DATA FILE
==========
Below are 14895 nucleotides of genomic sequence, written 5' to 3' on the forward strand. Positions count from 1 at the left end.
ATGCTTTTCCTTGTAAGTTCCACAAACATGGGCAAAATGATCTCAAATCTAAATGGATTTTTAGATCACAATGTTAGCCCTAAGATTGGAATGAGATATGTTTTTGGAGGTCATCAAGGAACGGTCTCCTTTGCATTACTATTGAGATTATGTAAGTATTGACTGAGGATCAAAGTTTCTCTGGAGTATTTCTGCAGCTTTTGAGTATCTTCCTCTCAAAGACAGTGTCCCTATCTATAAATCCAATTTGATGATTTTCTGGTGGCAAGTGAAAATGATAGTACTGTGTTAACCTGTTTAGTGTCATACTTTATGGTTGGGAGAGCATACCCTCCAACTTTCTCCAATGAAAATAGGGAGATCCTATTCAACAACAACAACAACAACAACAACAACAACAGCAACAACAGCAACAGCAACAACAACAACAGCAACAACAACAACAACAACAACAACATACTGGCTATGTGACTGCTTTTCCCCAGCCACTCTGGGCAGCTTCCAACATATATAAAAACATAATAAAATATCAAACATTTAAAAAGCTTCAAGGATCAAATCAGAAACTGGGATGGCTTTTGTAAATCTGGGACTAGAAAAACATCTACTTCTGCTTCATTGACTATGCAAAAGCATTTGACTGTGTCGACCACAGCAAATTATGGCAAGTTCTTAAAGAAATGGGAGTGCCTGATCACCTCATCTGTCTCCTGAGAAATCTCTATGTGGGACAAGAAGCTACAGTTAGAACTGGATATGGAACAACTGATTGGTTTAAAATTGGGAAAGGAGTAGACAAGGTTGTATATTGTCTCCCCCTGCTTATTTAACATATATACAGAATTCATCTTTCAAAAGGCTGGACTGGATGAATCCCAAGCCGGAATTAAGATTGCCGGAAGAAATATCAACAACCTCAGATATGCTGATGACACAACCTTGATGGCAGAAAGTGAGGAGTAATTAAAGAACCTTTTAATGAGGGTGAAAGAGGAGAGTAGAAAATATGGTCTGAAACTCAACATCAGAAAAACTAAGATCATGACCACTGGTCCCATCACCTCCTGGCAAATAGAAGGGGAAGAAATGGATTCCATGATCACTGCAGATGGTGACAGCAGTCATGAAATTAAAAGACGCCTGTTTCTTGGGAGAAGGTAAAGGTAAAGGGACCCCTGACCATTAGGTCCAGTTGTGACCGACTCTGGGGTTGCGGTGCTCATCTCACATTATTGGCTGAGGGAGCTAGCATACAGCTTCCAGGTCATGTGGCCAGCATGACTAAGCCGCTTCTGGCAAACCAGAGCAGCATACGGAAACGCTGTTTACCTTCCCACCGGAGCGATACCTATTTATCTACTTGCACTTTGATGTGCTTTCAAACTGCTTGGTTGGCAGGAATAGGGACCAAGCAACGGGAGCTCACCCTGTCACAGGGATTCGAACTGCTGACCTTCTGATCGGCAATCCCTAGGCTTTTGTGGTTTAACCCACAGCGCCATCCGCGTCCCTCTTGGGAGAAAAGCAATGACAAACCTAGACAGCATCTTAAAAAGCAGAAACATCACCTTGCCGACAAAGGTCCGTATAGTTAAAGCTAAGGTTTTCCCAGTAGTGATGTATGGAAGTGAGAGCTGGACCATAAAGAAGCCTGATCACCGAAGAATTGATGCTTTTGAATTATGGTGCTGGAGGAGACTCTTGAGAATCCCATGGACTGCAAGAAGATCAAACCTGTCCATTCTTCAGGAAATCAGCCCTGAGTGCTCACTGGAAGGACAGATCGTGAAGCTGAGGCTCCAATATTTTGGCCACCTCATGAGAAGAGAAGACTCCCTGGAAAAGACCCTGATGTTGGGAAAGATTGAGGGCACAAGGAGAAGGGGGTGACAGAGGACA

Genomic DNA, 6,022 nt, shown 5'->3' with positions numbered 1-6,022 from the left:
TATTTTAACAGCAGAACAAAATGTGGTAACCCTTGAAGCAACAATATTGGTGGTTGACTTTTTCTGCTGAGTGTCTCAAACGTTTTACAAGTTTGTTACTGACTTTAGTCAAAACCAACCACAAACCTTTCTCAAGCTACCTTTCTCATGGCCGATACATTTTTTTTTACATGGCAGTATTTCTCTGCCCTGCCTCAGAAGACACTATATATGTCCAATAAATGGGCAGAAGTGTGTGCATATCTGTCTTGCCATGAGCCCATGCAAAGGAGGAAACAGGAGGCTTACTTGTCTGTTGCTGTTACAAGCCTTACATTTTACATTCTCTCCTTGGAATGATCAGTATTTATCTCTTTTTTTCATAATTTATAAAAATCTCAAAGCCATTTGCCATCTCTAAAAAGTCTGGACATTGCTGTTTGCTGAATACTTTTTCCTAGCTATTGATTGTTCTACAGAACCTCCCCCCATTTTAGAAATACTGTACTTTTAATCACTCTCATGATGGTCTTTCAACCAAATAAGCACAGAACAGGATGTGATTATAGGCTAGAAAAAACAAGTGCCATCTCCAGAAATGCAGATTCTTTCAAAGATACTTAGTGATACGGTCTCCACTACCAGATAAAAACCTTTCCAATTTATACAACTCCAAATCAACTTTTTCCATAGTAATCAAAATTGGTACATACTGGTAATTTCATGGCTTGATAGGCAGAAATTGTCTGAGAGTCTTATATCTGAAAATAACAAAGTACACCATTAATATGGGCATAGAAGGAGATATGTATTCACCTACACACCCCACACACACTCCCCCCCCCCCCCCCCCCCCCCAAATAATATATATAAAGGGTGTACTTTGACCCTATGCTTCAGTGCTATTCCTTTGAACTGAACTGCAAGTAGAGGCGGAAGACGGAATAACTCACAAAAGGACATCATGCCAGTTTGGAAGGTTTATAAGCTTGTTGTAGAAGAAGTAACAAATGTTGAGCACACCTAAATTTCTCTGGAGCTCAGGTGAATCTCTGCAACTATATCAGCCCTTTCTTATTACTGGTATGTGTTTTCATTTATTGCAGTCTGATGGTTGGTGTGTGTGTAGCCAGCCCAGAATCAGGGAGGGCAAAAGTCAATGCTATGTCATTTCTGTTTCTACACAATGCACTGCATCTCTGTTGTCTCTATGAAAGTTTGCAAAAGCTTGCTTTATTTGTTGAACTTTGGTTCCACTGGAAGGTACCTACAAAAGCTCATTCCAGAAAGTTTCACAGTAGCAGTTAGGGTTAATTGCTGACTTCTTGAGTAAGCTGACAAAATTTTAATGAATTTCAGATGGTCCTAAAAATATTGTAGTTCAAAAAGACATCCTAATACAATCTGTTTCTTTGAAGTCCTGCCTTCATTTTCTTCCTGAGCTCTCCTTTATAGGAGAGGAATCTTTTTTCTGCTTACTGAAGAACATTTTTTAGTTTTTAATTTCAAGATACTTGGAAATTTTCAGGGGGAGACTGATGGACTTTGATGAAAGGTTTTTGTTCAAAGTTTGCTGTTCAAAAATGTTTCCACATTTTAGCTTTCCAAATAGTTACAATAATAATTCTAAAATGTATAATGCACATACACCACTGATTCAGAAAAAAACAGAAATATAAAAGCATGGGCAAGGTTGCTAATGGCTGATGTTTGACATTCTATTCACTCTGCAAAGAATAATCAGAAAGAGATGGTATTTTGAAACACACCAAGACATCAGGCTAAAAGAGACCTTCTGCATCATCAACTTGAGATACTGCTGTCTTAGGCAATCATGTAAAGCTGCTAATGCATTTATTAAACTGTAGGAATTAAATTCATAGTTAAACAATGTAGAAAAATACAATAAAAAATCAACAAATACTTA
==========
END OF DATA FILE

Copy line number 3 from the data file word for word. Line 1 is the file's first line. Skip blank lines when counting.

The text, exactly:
Genomic DNA, 6,022 nt, shown 5'->3' with positions numbered 1-6,022 from the left: